Would that have been an appropriate resolution?

Gail Starling Marshall:

At a minimum you would certainly change the law, and that was appropriately done.

David H. Souter:

Well, I am talking about not minimums but maximums.

Would that have been a proper application of Federal law?

Gail Starling Marshall:

It’s a position of the tax department that we would be in a totally–

David H. Souter:

Well now, excuse me, I don’t want the position of the tax department as such.

Would that have been a proper application of Federal law?

Gail Starling Marshall:

–I do not believe so because there would have been no reliance then by the state.

In other words they would have been put on notice that a sum certain was under a cloud or a challenge of invalidity.

David H. Souter:

No, but there would have been reliance at least with respect to the period for the tax year in question.

They would have budgeted their, they would have passed their state budget on the assumption that they were going to get this money.

So they would have had reliance.

Gail Starling Marshall:

In a declaratory judgment though we’re talking about a prepayment remedy.

What the declaratory judgment would say and what was said in Perkins is we contend that this money that we have not yet paid, you cannot rely on that because we are putting you on notice that that money is under a claim of invalidity.

And in that case we believe the equities would not be the same, that there would have been a refund remedy if the time ran and they had to pay or a declaratory judgment–

David H. Souter:

But in the instance in which I gave in which there was the declaratory judgment, following that declaratory judgment the commissioner or the state would have been under no obligation to do anything but go ahead and collect the tax merely in hopes that the state legislature would change the law?

Gail Starling Marshall:

–No, Your Honor, I think that after the declaratory judgment the tax collector, the tax commissioner would be obligated to follow the declaration of the law that it was an invalid tax and to withhold exaction or collection of the tax–

David H. Souter:

Well, then the law–

Gail Starling Marshall:

–and to refund.

David H. Souter:

–Then the Federal statute implies something other than prospective changes of the law as the appropriate form of relief, which I think is the proposition you were disputing a moment ago.

Gail Starling Marshall:

What I’m suggesting is that when you do not take a predeprivation route and when you do not base your claim for remedy directly on a Federal right, either through a 1983 or through any other injunctive action… for example, Phillips was an injunctive action.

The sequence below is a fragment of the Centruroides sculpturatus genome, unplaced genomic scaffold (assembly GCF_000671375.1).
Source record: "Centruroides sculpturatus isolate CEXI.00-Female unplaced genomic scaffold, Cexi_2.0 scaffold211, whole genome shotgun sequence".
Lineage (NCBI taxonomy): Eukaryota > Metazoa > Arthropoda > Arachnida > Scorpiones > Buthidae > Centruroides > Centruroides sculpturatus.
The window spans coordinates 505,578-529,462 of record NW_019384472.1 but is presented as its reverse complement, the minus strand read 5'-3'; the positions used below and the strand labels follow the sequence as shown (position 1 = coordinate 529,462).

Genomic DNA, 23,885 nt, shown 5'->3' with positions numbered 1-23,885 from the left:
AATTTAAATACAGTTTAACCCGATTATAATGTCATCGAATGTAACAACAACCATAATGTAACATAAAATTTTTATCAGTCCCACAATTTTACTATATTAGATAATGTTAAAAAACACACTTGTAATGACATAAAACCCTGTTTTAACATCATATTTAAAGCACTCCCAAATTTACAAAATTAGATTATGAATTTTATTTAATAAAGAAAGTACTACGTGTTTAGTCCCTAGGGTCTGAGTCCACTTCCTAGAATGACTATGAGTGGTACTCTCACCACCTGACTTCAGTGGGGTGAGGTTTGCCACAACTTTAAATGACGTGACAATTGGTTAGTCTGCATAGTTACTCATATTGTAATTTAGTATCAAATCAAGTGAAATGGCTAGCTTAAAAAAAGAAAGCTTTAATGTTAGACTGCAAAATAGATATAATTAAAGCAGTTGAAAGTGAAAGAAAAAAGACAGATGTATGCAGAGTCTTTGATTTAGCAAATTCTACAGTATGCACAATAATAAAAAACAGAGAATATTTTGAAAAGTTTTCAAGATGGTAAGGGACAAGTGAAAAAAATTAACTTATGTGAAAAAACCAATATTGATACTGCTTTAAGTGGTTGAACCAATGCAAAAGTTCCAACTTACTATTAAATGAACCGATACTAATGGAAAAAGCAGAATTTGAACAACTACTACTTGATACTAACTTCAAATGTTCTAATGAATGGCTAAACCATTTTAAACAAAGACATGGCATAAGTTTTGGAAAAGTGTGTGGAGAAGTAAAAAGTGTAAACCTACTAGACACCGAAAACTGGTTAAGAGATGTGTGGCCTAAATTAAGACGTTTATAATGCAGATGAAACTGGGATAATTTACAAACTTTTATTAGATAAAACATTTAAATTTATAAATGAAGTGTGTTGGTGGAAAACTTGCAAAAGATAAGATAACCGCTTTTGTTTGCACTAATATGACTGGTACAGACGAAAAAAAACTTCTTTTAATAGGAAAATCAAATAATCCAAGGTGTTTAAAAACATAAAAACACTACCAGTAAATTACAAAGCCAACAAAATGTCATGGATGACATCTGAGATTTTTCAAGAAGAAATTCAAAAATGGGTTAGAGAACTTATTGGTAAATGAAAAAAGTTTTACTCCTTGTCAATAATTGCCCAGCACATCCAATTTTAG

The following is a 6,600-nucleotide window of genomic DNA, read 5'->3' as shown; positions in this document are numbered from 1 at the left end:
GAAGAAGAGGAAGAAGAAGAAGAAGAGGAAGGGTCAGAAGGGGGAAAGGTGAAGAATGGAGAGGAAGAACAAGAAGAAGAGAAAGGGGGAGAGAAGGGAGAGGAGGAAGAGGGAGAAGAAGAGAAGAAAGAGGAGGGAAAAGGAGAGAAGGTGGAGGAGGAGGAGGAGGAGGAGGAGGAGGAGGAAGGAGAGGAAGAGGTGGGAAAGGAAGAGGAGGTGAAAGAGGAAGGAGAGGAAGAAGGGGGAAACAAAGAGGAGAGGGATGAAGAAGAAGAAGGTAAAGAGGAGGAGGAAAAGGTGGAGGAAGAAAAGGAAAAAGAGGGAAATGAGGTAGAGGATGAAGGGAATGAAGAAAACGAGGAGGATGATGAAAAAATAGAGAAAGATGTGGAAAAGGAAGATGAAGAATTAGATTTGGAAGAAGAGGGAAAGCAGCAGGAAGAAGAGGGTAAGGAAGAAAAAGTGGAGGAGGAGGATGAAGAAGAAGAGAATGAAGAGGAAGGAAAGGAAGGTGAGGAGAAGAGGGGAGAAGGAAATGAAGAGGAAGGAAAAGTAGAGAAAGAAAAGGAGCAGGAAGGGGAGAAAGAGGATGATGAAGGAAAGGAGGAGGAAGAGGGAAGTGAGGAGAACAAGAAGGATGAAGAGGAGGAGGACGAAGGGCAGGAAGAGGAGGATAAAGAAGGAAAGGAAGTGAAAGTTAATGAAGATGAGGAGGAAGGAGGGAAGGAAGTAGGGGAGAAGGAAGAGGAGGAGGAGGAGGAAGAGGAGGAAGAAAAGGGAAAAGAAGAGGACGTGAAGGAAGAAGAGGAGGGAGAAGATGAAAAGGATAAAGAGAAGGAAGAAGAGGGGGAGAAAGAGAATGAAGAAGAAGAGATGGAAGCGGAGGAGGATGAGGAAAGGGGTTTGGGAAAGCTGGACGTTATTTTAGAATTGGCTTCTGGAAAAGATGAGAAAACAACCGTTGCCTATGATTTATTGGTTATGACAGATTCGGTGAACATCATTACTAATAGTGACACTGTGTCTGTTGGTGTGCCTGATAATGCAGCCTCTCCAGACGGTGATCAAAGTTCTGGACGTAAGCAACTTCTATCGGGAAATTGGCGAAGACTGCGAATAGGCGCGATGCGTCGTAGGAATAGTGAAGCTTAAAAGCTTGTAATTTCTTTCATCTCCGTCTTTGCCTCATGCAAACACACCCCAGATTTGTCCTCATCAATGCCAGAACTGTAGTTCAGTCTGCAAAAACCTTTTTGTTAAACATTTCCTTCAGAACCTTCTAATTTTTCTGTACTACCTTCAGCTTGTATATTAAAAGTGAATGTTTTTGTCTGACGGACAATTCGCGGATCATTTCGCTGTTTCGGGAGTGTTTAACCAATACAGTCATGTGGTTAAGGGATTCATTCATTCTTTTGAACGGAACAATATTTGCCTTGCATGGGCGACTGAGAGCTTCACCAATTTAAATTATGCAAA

It was not a refund case.

David H. Souter:

Well, they were at least claiming a Federal right here, you don’t dispute that?

Gail Starling Marshall:

They were not basing their claim… if you look at their complaint we say it is based solely on a refund statute which–

David H. Souter:

Well, it was based on a refund statute, but their predicate for claiming the refund was the claim of a Federal right, isn’t that correct?

Gail Starling Marshall:

–Your Honor, they used the Davis decision in order to try to establish that the plain language of the refund remedy statute applied, i.e. that it was improper or erroneous.

David H. Souter:

I don’t think we’re getting anywhere.

Gail Starling Marshall:

So, Your Honors, I would suggest that as a result of the law-changing decision that this Court made in March of 1981 that this Court should affirm the decision below.

William H. Rehnquist:

Thank you, Ms. Marshall.

Mr. Kator, you have 10 minutes remaining.

Michael J. Kator:

Thank you, Your Honor.

At the outset let me clarify the issue of whether Virginia has a declaratory judgment statute that would reach this kind of claim.

They don’t.

In fact Virginia has a statute in its books that states that you may not file a declaratory judgment for income taxes, and there is quite a bit of case law that says you may not do so.

Let me also address the issue of whether or not we raised a Federal claim.

In each–

Antonin Scalia:

How can there be such diametric opposition on such a fundamental point?

Antonin Scalia:

You have cases that–

Michael J. Kator:

–I believe we did, we may have cited the cases in our earlier papers in this Court.

This has not been an issue until this morning.